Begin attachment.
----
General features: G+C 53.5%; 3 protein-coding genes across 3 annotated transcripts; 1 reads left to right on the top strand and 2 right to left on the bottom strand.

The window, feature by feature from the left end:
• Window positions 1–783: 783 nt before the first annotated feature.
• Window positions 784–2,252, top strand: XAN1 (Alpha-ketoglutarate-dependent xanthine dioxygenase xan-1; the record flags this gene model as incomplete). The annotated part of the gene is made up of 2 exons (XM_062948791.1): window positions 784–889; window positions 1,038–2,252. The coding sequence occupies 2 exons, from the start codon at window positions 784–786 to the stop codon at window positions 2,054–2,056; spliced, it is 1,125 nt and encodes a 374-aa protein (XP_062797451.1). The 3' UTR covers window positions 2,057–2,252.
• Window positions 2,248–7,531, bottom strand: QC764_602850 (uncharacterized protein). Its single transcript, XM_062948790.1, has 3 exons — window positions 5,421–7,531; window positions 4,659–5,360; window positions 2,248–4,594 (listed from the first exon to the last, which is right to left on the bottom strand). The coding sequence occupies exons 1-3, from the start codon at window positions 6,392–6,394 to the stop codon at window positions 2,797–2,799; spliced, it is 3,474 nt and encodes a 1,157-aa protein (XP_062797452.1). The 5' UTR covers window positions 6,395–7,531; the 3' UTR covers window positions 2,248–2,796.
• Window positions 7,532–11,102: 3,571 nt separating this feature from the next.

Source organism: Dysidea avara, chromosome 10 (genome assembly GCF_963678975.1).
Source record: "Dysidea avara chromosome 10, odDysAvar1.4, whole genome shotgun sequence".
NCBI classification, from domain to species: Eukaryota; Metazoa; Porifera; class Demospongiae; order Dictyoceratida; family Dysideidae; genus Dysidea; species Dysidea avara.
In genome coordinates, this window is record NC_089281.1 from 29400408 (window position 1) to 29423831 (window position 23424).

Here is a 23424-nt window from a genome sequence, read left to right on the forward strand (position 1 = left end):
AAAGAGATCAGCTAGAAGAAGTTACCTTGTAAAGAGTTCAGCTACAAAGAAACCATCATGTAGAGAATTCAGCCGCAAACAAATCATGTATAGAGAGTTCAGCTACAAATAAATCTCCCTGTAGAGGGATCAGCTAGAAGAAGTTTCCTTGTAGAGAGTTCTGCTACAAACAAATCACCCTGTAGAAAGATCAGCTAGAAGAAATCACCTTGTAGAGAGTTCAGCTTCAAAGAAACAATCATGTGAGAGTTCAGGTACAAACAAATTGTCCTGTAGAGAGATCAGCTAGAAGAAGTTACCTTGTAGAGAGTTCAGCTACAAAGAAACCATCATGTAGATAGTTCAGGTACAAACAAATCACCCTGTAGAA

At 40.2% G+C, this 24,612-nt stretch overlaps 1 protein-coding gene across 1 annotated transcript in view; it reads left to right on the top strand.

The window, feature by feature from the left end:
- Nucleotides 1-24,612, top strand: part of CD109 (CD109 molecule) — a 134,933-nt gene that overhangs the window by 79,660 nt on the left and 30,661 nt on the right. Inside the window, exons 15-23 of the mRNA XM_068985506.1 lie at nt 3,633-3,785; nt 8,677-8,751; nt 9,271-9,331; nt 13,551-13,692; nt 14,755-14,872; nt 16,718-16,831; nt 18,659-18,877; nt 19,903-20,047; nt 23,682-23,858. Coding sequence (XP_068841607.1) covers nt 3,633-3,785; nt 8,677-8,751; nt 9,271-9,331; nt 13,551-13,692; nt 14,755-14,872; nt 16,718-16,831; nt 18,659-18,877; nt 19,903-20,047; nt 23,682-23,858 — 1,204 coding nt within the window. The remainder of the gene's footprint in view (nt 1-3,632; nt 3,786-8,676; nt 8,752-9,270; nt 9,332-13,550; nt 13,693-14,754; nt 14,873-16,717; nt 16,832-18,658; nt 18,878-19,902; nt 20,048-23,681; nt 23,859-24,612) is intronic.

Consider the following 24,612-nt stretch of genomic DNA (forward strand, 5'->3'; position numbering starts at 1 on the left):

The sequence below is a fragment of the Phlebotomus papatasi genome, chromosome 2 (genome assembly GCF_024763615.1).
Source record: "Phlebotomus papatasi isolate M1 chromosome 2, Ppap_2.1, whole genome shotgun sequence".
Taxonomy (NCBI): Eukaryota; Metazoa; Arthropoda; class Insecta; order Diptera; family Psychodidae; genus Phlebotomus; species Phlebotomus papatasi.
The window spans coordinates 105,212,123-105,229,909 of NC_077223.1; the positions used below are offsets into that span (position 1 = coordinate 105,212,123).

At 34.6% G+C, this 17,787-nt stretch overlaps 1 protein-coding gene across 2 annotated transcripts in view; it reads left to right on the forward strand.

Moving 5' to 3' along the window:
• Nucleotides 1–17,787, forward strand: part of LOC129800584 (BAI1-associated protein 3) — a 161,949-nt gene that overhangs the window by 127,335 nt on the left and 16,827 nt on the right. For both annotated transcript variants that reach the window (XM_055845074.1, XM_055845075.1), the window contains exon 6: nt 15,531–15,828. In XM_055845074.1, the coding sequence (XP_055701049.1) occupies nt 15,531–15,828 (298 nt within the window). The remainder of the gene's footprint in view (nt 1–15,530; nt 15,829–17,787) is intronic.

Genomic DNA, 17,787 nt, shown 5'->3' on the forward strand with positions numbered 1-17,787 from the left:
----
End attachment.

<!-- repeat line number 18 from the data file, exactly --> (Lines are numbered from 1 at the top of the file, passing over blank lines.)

Source record: "Phlebotomus papatasi isolate M1 chromosome 2, Ppap_2.1, whole genome shotgun sequence".